Health care reformer Dr. Michael Shadid speaks to future founders of Group Health Cooperative in Seattle on August 14, 1945.

  • By HistoryLink Staff
  • Posted 8/09/2005
  • Essay 7411
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On August 14, 1945, Dr. Michael Shadid (1882-1966), a pioneering health care reformer, speaks at Seattle's Roosevelt Hotel to some 50 people, including the future founders of Group Health Cooperative. Dr. Shadid is the founder of the nation's first cooperatively owned and managed hospital, which is located in Elk City, Oklahoma. He is a crusader whose mission is to overthrow the traditional fee-for-service practice of medicine dominated by solo practitioners, expensive specialists, and private hospitals and clinics. Instead he advocates affordable, prepaid healthcare through the cooperative ownership of hospitals staffed by physicians -- practicing as a group -- who promote the new idea of "preventive" medicine. Dr Shadid is brought on a speaking tour of Seattle and towns in Eastern Washington, Idaho, and Oregon by future Group Health founders Addison "Ad" Shoudy (1900-1993), manager of Puget Sound Cooperative, a West Seattle grocery, and R. M. "Bob" Mitchell (d. 1947), founder of the giant Pacific Supply Co. Coop established in Walla Walla in 1933.

Dr. Shadid's Life and Work

Michael Shadid was born in a village on the eastern slope of Mount Lebanon, then part of the Ottoman Empire. He was the last of 12 children borne by his mother, of whom only three survived past infancy. By the time, at age 16, he left Beirut to live with relatives in the United States, he had decided to become a doctor, inspired by the extreme poverty of his neighbors, and by a missionary physician at Beirut's American University.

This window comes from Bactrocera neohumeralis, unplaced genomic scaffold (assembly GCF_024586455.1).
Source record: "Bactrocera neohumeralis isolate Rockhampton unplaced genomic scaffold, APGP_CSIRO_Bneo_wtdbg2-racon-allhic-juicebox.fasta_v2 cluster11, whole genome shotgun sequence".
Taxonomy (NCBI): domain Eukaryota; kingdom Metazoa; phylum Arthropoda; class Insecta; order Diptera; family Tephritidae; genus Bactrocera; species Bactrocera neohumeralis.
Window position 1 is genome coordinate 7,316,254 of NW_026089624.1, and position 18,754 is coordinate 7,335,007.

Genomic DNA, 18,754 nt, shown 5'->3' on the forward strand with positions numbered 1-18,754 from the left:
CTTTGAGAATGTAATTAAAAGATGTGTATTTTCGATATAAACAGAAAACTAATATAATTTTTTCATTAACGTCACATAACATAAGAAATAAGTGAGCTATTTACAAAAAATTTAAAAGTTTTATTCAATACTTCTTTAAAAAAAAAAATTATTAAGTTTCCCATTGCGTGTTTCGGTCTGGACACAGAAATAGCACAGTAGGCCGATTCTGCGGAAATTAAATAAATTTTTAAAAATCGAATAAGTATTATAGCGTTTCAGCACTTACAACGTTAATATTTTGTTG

He earned his way through Washington University in St. Louis by selling jewelry from door to door. He graduated in 1906 and his first practice was making rounds in rural Missouri on horseback, as assistant to the local general practitioner. He married his childhood betrothed and moved to Oklahoma two years later.

He took some specialty courses in Chicago, and while there joined Eugene Debs's Socialist Party. Socialist comrades in Oklahoma (a state that had delivered a third of its votes to leftist candidates in recent elections), advised him to set up a clinic in Carter, "where every other man is a socialist" (Crowley, 4). His clinic prospered and he earned enough to make a trip home in 1929. He was appalled by the poverty he saw in Lebanon, which was equalled by the poverty he had seen among Missouri and Oklahoma farmers.

Firsts in Consumer-Oriented Hospitals

Upon his return, he founded America's first cooperative hospital, in Elk City, Oklahoma, in 1931, financed by the Oklahoma Farmers' Union. He continued crusading for his entire life, and was an important catalyst to the founding of Washington state's Group Health Cooperative.

His presentation at Roosevelt Hotel in Seattle was part of a speaking tour financed by Walla Walla's Pacific Supply Co. Coop. Dr. Shadid addressed more than 2,000 activists and citizens across the state. Farmers' granges had been discussing the idea of applying the cooperative idea to hospitals and health care, and Dr. Shahid's biggest audience was at the Renton Grange Hall.

On this trip, the doctor helped launch a short-lived health co-op in Deer Park, near Spokane, advised the Kitsap County Cooperative Hospital Association, and assisted the organizing committee that led to the formation of Group Health Cooperative.

Sources: Walt Crowley, To Serve the Greatest Number: A History of Group Health Cooperative of Seattle (Seattle: GHC/University of Washington Press, 1995), 3-7; Michael Shadid, Crusading Doctor (Boston: The Meador Press, 1961).

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